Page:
When Fermi's paradox was first presented, some scientists argued that the age of the Universe suggests there should be super-advanced civilisations in our galaxy.

And while science fiction like Star Trek imagines that civilisation may become more peaceful as it advances, some scientists disagree.

Dr Walter says: 'It could be that the Universe is teeming with life but everybody's hiding because we're scared.'

To understand why this could be the case, imagine that you are a hunter creeping through a dark forest.

If you saw another hunter lighting a fire, would you light your own to say hello?

You don't know who else is out there, whether they are armed, or what their intentions might be.

However, what you do know is that if you stay quiet and don't make any light, no one else is going to be able to find you.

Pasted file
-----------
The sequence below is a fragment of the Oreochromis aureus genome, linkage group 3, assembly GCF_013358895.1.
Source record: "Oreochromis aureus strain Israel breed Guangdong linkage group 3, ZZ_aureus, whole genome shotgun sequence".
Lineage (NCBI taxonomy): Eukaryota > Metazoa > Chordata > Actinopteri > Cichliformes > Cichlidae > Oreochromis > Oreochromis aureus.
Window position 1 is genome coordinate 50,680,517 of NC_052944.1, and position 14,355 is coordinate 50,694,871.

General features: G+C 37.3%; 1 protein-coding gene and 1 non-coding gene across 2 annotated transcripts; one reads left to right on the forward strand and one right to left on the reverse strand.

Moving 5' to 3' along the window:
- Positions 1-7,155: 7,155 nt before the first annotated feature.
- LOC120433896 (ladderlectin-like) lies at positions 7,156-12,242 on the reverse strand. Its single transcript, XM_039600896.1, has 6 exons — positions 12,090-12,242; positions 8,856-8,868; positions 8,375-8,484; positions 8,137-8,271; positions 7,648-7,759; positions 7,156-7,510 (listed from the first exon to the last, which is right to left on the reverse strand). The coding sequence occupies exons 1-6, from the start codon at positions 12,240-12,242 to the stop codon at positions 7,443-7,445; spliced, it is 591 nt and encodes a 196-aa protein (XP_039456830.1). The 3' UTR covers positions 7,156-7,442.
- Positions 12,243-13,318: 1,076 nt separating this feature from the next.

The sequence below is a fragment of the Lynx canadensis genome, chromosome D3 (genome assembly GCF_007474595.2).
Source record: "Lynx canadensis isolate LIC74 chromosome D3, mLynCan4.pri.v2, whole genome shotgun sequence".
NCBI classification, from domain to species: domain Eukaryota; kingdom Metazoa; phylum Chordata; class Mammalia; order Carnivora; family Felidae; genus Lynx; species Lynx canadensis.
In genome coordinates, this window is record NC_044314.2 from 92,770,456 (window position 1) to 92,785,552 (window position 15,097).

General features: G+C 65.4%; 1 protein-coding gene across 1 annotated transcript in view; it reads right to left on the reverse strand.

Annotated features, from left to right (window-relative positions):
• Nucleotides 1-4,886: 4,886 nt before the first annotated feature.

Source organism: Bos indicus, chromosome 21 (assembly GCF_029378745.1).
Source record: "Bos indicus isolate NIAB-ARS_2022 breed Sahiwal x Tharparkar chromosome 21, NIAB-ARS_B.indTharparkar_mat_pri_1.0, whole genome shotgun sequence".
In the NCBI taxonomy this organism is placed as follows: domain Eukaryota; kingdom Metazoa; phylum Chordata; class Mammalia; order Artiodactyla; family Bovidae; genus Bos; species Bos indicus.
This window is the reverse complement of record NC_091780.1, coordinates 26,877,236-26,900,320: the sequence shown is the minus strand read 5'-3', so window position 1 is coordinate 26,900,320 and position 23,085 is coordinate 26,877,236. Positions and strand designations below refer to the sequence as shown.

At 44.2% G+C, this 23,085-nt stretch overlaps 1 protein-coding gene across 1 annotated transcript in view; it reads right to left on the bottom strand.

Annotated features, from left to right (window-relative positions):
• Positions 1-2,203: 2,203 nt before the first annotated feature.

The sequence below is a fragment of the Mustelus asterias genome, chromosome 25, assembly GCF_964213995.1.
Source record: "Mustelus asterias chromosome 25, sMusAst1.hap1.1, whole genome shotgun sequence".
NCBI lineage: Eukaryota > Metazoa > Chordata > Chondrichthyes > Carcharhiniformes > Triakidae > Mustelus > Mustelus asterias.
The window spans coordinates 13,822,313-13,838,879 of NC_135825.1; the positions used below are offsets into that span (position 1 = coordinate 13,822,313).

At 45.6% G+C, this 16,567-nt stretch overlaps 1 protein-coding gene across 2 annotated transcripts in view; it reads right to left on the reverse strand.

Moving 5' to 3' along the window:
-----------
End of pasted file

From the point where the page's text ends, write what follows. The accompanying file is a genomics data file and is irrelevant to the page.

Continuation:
The so-called Dark Forest hypothesis argues that, if you really want to survive, the only smart decision is to stay quiet and shoot anyone you can see.

Popularised by Liu Cixin's Three Body novels and their recent Netflix adaptation, this theory suggests that the universe could be in a similar state with civilisations taking the role of hunters.

So, while humanity is doing its best to reach out to the stars and make contact, other more powerful forces might be waiting silently beyond our sight.

If this is the case, it might explain why our efforts to communicate with any other civilisations have so far gone unanswered.

Dr Walter says: 'You have no idea if other civilisations are friendly or hostile and remember, you're the new kid on the block.

'They've been around for thousands of millions of years and are probably much more advanced, you don't know what to expect so the safest thing is to remain silent.'

No one wants to speak to us